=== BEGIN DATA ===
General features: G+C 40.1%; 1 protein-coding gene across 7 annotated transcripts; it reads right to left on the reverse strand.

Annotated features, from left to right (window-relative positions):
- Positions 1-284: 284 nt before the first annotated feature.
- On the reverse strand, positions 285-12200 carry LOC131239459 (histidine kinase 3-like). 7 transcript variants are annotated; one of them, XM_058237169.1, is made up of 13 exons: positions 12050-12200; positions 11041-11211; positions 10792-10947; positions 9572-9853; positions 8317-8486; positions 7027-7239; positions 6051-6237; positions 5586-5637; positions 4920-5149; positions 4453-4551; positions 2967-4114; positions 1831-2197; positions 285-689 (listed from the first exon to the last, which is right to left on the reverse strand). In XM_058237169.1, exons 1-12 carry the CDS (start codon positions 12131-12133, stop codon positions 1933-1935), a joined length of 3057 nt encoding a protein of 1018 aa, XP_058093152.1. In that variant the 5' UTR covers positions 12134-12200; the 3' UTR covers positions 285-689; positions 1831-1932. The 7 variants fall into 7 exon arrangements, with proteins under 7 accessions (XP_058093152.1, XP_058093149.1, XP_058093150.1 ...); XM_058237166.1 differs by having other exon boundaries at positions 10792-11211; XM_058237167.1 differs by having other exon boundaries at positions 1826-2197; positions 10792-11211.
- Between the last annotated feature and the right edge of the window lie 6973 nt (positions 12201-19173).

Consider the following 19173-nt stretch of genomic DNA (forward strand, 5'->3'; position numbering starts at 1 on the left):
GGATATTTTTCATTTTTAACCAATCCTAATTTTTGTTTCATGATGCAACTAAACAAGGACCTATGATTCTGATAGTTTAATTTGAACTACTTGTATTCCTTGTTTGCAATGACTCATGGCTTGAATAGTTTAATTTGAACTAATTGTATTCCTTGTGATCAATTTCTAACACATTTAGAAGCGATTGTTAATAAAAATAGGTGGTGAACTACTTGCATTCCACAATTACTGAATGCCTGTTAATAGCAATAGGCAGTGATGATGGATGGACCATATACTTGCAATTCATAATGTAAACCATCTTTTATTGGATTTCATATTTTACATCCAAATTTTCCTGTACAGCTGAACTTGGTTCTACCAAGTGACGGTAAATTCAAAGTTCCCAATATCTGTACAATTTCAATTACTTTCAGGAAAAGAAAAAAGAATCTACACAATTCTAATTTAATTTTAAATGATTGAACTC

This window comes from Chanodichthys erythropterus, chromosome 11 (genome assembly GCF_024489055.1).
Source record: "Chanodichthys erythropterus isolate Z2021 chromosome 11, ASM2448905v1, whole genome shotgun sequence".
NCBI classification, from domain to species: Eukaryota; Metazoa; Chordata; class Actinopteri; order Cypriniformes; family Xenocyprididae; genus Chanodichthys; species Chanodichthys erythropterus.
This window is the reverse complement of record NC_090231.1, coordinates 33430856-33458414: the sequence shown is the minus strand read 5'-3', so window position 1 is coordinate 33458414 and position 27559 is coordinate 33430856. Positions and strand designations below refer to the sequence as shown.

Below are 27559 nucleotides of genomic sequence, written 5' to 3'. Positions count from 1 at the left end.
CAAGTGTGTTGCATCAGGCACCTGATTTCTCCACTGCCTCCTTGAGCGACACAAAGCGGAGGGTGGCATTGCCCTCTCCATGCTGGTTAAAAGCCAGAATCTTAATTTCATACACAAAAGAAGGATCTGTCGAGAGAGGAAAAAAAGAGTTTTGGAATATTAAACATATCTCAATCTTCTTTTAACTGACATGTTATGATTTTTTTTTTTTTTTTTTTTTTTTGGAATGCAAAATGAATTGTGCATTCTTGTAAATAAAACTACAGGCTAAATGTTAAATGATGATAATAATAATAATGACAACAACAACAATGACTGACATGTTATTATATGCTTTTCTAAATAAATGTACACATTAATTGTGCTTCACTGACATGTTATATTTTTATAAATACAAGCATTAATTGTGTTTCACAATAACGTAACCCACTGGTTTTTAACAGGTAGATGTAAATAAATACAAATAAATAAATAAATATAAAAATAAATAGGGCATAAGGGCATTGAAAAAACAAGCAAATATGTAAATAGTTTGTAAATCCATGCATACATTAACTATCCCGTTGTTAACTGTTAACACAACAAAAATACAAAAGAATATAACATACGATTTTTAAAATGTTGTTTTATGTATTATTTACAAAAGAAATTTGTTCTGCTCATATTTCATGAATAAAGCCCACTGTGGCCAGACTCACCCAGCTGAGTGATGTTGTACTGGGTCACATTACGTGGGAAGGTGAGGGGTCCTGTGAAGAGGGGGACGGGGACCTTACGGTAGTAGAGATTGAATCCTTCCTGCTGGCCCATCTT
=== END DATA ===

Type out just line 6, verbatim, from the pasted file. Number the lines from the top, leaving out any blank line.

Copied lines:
Consider the following 19173-nt stretch of genomic DNA (forward strand, 5'->3'; position numbering starts at 1 on the left):